In the presence of clinical signs or symptoms of infection, it is recommended that a deep specimen of tissue or bone should be obtained for pathology to confirm the diagnosis of osteomyelitis as well as for culture (aerobic, anaerobic, fungal, and acid-fast bacteria [AFB]) to guide antimicrobial therapy.[5] Cultures of bone specimens provide more accurate microbiologic data than those of soft tissue specimens from patients with DFO. The main advantage of a bone biopsy is to provide reliable data on the organism responsible for the infection and determine its susceptibility profile to antimicrobial agents.[2] The microbiology of DFO is usually polymicrobial, and Staphylococcus aureus is the most common pathogen cultured from bone samples. Other gram-positive cocci frequently isolated from bone samples are represented by Staphylococcus epidermidis and other coagulase-negative staphylococci, beta-hemolytic streptococcus, and diphtheroids. Gram-negative bacilli (especially Pseudomonas aeruginosa and Escherichia coli) are frequent in some warm climates. The role of other infectious agents such as fungi or dermatophytes in the setting of DFO appears to be less consistent.[2]

The main objective of the treatment of DFO is to eliminate the infection, reduce the number of amputations, and maintain functional foot biomechanics. Surgical resection of the infected bone(s) can play an important part in the treatment as it effectively and rapidly reduces the infectious organism load at the infected site and removes necrotic tissue that cannot be managed with antimicrobial agents alone. Medical management is characterized by using antimicrobial agents directed against microbes that have been identified by deep tissue or bone biopsy without any bone resection or as an adjunct to surgical management. The main advantages of medical management are the absence of biomechanical changes that may occur after surgical intervention, decreased morbidity and mortality associated with amputation, and a better cost-effectiveness profile.[6] Conservative surgery (CS) or bone debridement for DFO consists of the minimal resection of infected bones while avoiding amputation. Conservative surgery has proven to be effective in the setting of DFO with a high rate of limb salvage and could also reduce the period of antimicrobial therapy.[6] Treatment of DFO can be complicated, even more so when a patient has comorbidities such as cancer.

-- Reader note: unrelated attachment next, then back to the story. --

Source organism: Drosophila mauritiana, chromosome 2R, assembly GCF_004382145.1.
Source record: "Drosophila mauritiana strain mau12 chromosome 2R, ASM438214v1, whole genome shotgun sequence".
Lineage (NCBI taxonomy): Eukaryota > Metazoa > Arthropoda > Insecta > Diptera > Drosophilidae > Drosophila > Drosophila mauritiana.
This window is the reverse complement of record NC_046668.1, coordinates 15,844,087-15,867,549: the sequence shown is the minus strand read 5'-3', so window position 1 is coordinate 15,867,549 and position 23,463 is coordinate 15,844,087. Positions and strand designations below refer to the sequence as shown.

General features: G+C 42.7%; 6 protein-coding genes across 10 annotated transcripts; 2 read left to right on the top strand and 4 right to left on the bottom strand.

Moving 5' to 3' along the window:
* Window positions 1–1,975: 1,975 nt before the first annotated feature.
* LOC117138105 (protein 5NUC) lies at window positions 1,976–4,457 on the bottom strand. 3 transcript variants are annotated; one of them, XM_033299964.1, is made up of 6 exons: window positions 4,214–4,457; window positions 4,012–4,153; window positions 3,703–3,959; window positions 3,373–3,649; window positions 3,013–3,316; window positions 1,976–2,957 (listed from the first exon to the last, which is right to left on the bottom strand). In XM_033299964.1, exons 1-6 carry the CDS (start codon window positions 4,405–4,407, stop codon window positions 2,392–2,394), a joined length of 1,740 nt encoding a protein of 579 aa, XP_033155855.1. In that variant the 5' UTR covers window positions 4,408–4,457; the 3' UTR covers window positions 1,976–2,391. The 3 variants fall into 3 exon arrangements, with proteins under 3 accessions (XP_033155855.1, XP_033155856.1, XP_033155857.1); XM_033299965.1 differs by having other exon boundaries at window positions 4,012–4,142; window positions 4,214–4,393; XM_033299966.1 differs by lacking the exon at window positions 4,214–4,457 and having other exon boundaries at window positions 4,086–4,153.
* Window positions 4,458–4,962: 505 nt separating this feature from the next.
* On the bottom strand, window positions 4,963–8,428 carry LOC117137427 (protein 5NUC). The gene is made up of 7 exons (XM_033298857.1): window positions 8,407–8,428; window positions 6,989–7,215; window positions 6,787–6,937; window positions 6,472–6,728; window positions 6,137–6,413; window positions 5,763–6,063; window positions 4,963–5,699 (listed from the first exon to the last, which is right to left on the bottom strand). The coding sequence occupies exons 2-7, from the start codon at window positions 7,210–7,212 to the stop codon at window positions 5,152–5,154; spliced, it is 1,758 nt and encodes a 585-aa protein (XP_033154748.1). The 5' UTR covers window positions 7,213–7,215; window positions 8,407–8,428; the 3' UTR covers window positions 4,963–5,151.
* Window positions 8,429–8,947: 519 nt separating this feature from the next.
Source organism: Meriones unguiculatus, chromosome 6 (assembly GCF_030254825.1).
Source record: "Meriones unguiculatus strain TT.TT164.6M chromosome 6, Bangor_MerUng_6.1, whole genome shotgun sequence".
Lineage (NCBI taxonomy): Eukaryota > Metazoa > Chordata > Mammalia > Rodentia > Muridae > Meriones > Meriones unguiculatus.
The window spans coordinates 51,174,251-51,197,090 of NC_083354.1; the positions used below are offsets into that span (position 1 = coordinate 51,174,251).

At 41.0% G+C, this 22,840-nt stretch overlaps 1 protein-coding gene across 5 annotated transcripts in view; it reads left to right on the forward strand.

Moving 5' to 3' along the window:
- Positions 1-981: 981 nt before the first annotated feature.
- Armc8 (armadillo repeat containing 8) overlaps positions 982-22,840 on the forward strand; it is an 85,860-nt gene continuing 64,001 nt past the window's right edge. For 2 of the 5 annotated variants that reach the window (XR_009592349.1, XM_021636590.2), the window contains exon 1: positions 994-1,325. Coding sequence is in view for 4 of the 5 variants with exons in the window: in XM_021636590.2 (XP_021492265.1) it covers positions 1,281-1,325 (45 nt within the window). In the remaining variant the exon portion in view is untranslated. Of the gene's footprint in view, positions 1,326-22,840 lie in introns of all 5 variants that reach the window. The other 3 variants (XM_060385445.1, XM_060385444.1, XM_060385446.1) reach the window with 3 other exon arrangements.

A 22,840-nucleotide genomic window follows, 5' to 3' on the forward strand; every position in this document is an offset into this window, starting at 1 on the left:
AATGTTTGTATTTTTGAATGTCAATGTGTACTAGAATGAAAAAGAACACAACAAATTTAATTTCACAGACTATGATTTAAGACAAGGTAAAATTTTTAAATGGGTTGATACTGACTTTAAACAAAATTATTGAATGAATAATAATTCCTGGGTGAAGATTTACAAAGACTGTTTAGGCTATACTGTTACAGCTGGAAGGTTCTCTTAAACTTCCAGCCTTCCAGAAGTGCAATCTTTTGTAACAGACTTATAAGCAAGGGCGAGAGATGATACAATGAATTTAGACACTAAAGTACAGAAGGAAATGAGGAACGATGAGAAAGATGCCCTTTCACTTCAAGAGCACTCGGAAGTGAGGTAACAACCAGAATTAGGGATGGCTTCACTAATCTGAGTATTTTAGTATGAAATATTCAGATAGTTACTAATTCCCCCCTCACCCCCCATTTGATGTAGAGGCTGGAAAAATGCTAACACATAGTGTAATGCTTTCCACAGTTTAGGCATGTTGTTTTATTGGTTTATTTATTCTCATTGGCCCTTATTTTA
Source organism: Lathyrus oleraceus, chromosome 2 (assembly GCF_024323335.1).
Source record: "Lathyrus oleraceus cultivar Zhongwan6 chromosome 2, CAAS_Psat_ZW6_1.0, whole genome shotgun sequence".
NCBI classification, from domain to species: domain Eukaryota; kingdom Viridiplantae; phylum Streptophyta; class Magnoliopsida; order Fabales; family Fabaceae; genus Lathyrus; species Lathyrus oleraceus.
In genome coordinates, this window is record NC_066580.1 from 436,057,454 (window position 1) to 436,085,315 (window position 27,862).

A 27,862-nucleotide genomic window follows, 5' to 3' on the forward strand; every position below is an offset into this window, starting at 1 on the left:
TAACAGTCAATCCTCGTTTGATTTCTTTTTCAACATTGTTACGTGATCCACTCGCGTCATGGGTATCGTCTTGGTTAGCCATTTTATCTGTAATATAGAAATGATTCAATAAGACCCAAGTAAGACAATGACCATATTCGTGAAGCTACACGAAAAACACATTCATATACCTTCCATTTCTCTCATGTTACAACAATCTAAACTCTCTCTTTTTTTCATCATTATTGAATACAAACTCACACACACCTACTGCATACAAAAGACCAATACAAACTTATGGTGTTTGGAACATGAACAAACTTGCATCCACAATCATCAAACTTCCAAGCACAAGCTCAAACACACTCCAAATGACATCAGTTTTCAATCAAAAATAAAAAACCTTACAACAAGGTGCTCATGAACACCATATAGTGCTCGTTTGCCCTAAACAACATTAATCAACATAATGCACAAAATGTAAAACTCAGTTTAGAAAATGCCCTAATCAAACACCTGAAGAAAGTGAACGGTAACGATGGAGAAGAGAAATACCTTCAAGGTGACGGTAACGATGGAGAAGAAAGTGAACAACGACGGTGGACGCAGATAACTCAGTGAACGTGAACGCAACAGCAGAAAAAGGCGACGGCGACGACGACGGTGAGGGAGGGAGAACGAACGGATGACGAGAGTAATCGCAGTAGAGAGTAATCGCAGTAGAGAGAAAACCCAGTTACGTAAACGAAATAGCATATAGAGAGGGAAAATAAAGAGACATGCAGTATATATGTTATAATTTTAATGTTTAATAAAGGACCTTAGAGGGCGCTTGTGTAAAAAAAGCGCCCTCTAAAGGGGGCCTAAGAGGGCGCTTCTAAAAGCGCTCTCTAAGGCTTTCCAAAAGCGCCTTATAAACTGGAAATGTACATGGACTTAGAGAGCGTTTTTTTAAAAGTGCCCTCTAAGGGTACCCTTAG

Multiple modalities are involved in the treatment of patients with cancer, all of which affect the ability to treat wounds. Chemotherapeutic agent regimens are frequently used as monotherapy or in conjunction with surgery and radiation in cancer treatment. These pharmacologic agents target proliferating cells. Although chemotherapeutic agents preferentially target rapidly dividing cells, any tissue can be affected by these treatments; macrophages and fibroblasts involved in wound healing areas are susceptible to these effects as cancer cells.[7] In addition to the effects of chemotherapeutic agents on a cellular level, the nutritional needs of patients must be considered. An estimated 40% to 80% of patients with cancer are clinically malnourished; these patients are increasingly susceptible to infectious complications and delayed wound healing.[7]